being watchedCybersecurity sounds like one more thing a small business owner doesn’t want to have to think about. However, small businesses are increasingly being targeted by cyber terrorists.

Why? They have valuable data and they are generally easy targets.

But what can you do to protect yourself and your business? Carol shares her best advice in her recent post on, “7 Key Components of Small Business Cybersecurity Planning.” Carol begins:

“If you use computers to run your business, which is pretty much everyone, then you need to have at least some basic knowledge of cybersecurity best practices. I met with several cybersecurity experts to find out what small business owners should be aware of to (hopefully) avoid cyber-attacks or data loss.

Vikas Bhatia, CEO of Kalki Consulting, shared this as a general overview of what you should consider:

“As a small business owner and a cyber security professional, the simplest advice I can give is 1) get objective advice about whether losing the data you have or collect will get you in trouble, 2) keep a simple inventory of where it resides and who has access to it, and 3) make sure you follow basic technical hygiene (have different passwords for key systems, regularly update patches and antivirus systems – no matter what computer you use).”

That’s a great start, but let’s take a closer look at some of these and other key areas that you need to evaluate to keep your business safe.

1. Limit access.

Matthew Fox is a freelance IT project manager who works with a cybersecurity firm and a web development company. He suggests that small business owners ask the following: “Who has access to the data? Do they have access to only what they need to do their role? Or do they have access to everything?”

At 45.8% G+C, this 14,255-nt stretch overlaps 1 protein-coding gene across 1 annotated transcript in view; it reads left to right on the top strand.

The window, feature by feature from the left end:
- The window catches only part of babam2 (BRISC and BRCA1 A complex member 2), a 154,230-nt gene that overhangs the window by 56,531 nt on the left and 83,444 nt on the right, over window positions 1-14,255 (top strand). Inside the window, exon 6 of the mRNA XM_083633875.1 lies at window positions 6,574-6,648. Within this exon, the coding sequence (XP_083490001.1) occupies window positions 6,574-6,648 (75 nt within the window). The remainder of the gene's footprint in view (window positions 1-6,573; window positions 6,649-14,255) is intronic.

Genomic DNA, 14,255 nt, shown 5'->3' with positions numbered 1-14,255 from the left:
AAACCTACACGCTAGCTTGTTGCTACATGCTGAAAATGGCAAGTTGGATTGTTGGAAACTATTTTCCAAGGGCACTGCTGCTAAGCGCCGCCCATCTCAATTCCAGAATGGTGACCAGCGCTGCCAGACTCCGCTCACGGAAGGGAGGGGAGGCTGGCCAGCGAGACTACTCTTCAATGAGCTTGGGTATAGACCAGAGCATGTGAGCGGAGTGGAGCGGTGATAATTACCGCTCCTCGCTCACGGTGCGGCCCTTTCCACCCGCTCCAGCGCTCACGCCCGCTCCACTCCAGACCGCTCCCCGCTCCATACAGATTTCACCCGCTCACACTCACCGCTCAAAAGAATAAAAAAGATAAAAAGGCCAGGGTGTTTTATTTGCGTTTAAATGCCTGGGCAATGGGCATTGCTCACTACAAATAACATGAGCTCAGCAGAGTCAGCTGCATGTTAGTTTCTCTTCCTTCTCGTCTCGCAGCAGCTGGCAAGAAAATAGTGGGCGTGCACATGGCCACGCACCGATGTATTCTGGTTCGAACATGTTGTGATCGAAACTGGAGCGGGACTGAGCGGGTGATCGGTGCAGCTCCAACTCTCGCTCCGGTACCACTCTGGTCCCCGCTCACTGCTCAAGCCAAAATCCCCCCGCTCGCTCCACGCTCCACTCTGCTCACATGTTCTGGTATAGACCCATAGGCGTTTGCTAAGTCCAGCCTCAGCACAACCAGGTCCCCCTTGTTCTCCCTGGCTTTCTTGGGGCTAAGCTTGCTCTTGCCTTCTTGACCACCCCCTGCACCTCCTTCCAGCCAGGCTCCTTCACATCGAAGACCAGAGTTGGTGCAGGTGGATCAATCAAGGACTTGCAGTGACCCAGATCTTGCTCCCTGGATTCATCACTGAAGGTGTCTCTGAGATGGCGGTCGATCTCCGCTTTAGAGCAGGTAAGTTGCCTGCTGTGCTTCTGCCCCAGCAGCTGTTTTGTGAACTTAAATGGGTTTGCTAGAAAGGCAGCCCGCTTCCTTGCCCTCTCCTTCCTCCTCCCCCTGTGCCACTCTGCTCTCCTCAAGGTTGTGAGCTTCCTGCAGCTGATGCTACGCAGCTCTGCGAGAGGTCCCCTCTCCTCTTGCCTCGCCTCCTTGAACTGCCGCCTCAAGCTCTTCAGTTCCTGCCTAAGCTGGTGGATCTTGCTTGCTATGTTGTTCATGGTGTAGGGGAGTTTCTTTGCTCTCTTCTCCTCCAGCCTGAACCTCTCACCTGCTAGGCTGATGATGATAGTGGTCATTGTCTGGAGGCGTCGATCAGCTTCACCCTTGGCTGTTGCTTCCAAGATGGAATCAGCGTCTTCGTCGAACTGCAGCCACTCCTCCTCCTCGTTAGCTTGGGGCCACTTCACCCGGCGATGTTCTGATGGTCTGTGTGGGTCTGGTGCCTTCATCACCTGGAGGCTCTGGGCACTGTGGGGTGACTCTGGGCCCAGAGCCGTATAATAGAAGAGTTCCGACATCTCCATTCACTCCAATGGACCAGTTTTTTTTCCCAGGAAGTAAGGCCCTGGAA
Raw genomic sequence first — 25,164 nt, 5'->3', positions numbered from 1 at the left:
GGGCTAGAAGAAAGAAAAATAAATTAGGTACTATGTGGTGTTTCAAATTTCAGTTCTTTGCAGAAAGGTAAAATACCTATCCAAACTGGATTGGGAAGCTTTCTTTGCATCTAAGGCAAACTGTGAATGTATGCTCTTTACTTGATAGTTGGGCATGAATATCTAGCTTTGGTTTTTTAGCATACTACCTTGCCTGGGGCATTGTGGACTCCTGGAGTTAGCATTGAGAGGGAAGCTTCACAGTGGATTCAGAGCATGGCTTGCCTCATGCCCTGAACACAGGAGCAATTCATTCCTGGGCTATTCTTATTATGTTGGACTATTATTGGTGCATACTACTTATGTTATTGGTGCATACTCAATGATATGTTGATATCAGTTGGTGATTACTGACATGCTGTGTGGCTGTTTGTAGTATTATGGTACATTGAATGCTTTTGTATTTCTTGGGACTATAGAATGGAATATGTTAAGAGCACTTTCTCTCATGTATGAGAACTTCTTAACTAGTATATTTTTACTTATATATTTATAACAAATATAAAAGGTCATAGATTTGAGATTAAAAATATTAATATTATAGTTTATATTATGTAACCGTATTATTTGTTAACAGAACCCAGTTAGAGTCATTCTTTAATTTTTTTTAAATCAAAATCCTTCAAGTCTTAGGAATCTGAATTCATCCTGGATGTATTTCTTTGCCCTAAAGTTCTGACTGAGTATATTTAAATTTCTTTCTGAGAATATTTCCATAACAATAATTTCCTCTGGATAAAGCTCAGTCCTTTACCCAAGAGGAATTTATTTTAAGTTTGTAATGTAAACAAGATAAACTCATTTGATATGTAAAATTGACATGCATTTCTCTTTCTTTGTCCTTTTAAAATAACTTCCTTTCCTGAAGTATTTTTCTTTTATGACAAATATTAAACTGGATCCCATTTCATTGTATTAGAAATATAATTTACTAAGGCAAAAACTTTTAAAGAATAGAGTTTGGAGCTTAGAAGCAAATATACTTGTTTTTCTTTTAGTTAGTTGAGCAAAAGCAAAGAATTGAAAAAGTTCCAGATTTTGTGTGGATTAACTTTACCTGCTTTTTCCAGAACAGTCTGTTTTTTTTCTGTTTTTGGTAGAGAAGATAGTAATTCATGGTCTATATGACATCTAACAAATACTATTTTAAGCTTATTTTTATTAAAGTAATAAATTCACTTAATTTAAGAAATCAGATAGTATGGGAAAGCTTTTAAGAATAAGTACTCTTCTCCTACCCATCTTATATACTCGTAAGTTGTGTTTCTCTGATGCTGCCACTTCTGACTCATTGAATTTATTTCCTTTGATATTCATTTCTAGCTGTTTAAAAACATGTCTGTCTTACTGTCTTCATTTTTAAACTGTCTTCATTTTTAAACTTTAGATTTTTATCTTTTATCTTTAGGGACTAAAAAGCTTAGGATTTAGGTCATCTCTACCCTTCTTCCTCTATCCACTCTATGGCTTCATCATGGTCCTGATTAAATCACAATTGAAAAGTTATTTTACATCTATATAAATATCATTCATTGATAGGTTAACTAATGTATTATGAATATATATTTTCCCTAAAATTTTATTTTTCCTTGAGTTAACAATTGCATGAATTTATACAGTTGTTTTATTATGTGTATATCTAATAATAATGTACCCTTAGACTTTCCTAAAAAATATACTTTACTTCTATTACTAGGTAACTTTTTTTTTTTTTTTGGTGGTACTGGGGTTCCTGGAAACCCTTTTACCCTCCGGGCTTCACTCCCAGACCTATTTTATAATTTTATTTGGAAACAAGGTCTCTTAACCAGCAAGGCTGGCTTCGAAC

Fox believes that malware and other risks can potentially be prevented by restricting access.

2. Protect passwords.

Chris Wilken is the founder of Let’s Fix Security and Wilken Consulting. He offered these questions that small business owners should consider with regards to password management:

  1. How do you manage your passwords for the websites you use? Do you use a password management program like 1Pass? Are all of your passwords the same? If so, change them.
  2. What about your usernames? Don’t use your email as your username – pick something else.
  3. Do you use two-factor authentication? If not, look into it. It is simple to set up.
  4. Do you know if your account has been compromised? If not, use a service to find out such as

You can read the rest of the post here.